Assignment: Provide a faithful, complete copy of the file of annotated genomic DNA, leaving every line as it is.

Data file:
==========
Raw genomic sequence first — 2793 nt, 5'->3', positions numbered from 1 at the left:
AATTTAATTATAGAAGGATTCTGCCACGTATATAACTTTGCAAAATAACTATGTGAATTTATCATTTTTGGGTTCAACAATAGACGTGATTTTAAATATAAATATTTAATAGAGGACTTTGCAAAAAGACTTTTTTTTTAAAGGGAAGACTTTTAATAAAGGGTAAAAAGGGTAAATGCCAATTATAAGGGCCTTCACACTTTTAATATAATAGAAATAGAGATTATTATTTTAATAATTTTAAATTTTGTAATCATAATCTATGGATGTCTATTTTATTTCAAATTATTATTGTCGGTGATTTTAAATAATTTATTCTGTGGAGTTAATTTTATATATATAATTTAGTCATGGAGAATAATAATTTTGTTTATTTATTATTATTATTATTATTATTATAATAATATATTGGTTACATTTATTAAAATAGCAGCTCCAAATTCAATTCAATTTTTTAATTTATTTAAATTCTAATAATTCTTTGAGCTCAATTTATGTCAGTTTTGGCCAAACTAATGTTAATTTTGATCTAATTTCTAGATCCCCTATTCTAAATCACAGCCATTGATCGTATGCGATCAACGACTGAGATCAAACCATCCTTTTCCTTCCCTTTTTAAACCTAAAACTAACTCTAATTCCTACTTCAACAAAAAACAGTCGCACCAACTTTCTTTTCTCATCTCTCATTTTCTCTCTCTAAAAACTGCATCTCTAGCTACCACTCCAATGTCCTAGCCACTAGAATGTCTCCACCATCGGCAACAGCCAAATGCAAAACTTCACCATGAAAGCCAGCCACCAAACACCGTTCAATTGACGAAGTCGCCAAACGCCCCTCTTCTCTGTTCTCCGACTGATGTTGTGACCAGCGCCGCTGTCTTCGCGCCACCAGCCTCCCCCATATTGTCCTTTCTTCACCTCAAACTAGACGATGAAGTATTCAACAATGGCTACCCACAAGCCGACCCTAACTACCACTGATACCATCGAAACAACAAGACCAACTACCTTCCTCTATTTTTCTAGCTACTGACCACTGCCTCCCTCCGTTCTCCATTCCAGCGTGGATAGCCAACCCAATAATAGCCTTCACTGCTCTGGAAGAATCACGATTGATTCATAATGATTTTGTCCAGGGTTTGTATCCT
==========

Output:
Raw genomic sequence first — 2793 nt, 5'->3', positions numbered from 1 at the left:
AATTTAATTATAGAAGGATTCTGCCACGTATATAACTTTGCAAAATAACTATGTGAATTTATCATTTTTGGGTTCAACAATAGACGTGATTTTAAATATAAATATTTAATAGAGGACTTTGCAAAAAGACTTTTTTTTTAAAGGGAAGACTTTTAATAAAGGGTAAAAAGGGTAAATGCCAATTATAAGGGCCTTCACACTTTTAATATAATAGAAATAGAGATTATTATTTTAATAATTTTAAATTTTGTAATCATAATCTATGGATGTCTATTTTATTTCAAATTATTATTGTCGGTGATTTTAAATAATTTATTCTGTGGAGTTAATTTTATATATATAATTTAGTCATGGAGAATAATAATTTTGTTTATTTATTATTATTATTATTATTATTATAATAATATATTGGTTACATTTATTAAAATAGCAGCTCCAAATTCAATTCAATTTTTTAATTTATTTAAATTCTAATAATTCTTTGAGCTCAATTTATGTCAGTTTTGGCCAAACTAATGTTAATTTTGATCTAATTTCTAGATCCCCTATTCTAAATCACAGCCATTGATCGTATGCGATCAACGACTGAGATCAAACCATCCTTTTCCTTCCCTTTTTAAACCTAAAACTAACTCTAATTCCTACTTCAACAAAAAACAGTCGCACCAACTTTCTTTTCTCATCTCTCATTTTCTCTCTCTAAAAACTGCATCTCTAGCTACCACTCCAATGTCCTAGCCACTAGAATGTCTCCACCATCGGCAACAGCCAAATGCAAAACTTCACCATGAAAGCCAGCCACCAAACACCGTTCAATTGACGAAGTCGCCAAACGCCCCTCTTCTCTGTTCTCCGACTGATGTTGTGACCAGCGCCGCTGTCTTCGCGCCACCAGCCTCCCCCATATTGTCCTTTCTTCACCTCAAACTAGACGATGAAGTATTCAACAATGGCTACCCACAAGCCGACCCTAACTACCACTGATACCATCGAAACAACAAGACCAACTACCTTCCTCTATTTTTCTAGCTACTGACCACTGCCTCCCTCCGTTCTCCATTCCAGCGTGGATAGCCAACCCAATAATAGCCTTCACTGCTCTGGAAGAATCACGATTGATTCATAATGATTTTGTCCAGGGTTTGTATCCT